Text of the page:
The Descendants


Review by M. Miller Davis

Films about family interaction and the difficulties that lie therein often run the risk of becoming a trite rehashing of overcooked clichés and underwhelming characters. Neither is the case with the Alexander Payne’s ‘The Descendants’.

Matt King (George Clooney) is a workaholic father drawn back into the family fray due to the sudden hospitalization of his wife. Now, dealing with two daughters, a pending land deal that will affect both the financial future of his extended family and the whole of a Hawaiian community and several difficult revelations about his family, he must decide what being a successful man really entails.

As with many of Alexander Payne’s films, the interplay between tragedy and comedy is superb. His directing ability, along with the screenwriters, Nat Faxon and Jim Rash, produce characters that evoke both intense empathy and uproarious laughter often within mere moments from one another. Oh, and the actors have a little something to do with the film’s success.

Clooney gives a perfunctorily excellent performance in a role that could have easily veered into melodrama were it in less capable hands. The showing from his two daughters, played by Shailene Woodley and Amara Miller was impressive to say the least. Shailene steals the film with her incredible portrayal of the eldest daughter and semi-former wild child, Alex. Judy Greer, Matthew Lillard and Beau Bridges all offer above average performances and newcomer Nick Krause as Alex’s nearly brain-dead friend, Sid, gives one of the more empathetic portrayals in the feature and, while he’s not perfect, he shows glimpses of a tremendously intuitive young actor.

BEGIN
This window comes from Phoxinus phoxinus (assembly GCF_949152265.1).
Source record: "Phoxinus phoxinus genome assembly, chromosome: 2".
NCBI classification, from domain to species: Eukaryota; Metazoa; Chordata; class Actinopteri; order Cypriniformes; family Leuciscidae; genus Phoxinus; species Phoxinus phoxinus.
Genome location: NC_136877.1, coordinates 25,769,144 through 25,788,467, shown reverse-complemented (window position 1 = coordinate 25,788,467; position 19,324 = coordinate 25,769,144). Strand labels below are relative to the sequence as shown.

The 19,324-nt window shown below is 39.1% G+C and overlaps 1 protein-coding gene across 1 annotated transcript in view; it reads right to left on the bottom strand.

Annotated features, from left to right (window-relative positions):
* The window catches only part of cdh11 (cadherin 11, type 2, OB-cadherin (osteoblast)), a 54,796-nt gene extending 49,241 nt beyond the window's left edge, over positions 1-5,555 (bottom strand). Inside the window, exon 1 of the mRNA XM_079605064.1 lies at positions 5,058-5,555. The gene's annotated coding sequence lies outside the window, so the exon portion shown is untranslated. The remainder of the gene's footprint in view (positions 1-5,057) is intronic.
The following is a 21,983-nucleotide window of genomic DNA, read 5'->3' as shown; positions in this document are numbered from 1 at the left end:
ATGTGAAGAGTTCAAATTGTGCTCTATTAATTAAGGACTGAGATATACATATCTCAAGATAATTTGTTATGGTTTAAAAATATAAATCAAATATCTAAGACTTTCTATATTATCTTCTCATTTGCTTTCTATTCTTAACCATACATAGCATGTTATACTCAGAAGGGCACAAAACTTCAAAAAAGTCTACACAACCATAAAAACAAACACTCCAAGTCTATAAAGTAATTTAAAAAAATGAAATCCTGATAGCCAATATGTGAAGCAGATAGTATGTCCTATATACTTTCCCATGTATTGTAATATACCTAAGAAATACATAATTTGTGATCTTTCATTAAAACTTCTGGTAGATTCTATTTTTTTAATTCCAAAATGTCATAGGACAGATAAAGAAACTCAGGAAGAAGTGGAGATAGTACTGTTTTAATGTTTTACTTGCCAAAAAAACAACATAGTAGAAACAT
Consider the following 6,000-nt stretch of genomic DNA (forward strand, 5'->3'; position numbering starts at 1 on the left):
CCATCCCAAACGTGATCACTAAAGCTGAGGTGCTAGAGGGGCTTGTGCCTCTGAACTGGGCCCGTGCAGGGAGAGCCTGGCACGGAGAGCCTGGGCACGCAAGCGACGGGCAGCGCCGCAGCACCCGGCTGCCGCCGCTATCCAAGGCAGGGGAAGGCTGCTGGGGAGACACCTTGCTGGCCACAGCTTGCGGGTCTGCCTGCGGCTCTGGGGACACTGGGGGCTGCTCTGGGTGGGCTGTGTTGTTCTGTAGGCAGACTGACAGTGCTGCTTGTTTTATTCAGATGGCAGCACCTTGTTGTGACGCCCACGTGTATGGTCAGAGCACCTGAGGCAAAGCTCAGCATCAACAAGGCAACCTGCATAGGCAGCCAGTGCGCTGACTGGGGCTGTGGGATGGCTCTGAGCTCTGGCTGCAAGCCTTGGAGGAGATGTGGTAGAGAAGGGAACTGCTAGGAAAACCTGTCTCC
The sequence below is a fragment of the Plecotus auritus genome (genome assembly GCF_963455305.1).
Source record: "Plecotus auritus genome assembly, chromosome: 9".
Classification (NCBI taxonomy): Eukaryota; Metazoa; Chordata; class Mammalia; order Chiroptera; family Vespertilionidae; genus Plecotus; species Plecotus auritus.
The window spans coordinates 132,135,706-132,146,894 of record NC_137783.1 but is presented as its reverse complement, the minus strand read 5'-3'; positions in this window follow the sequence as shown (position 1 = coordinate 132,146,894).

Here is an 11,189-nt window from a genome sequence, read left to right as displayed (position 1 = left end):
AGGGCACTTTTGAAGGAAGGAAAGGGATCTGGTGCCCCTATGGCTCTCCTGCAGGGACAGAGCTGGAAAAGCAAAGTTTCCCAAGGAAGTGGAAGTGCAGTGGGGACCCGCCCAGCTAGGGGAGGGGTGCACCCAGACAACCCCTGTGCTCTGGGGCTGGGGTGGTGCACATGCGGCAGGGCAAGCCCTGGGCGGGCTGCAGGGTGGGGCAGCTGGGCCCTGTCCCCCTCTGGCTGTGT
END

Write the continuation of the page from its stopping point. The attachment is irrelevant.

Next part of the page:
The Hawaiian landscape is featured prominently within the film and provides as much back-story to the personalities of the characters as any other aspect of the film. (I remarked at one point that the island was another character within the film, then promptly threw myself through a plate glass window.) Almost everyone in the story wears bathing suits or free-flowing Tommy Bahama shirts for the duration, despite most being multi-millionaires. This visual juxtaposition offers up a tangible complexity to these characters from the very start. This offers a base from which the audience is able to progress into fairly serious ‘not everything is as it seems’ territory where the filmmakers seem to be so comfortable.

The pacing of the film is inspired, drawing the audience into the prolonged and almost redundant tedium of caring for a severely ill loved one. Despite this seeming monotony, every scene is as necessary as any other, prodding and pressing the characters to expose them as uniquely full and complex individuals. In films today, much is made about the ‘events’ of a story using characters as simple catalysts for action but ‘The Descendants’ truly understands the fulfillment that accompanies good characters and executes that with near-perfection.

Summary: If you are looking for well crafted, well acted, deliberately paced, and impressively funny/emotional film, go check out ‘The Descendants’ when it comes to your town. With its success in a limited release I believe it will be sooner rather than later.

Directed by: Alexander Payne
Release Date: November 16, 2011
Run Time: 115 Minutes
Country: USA
Rated: R
Company: Ad Hominem Enterprises


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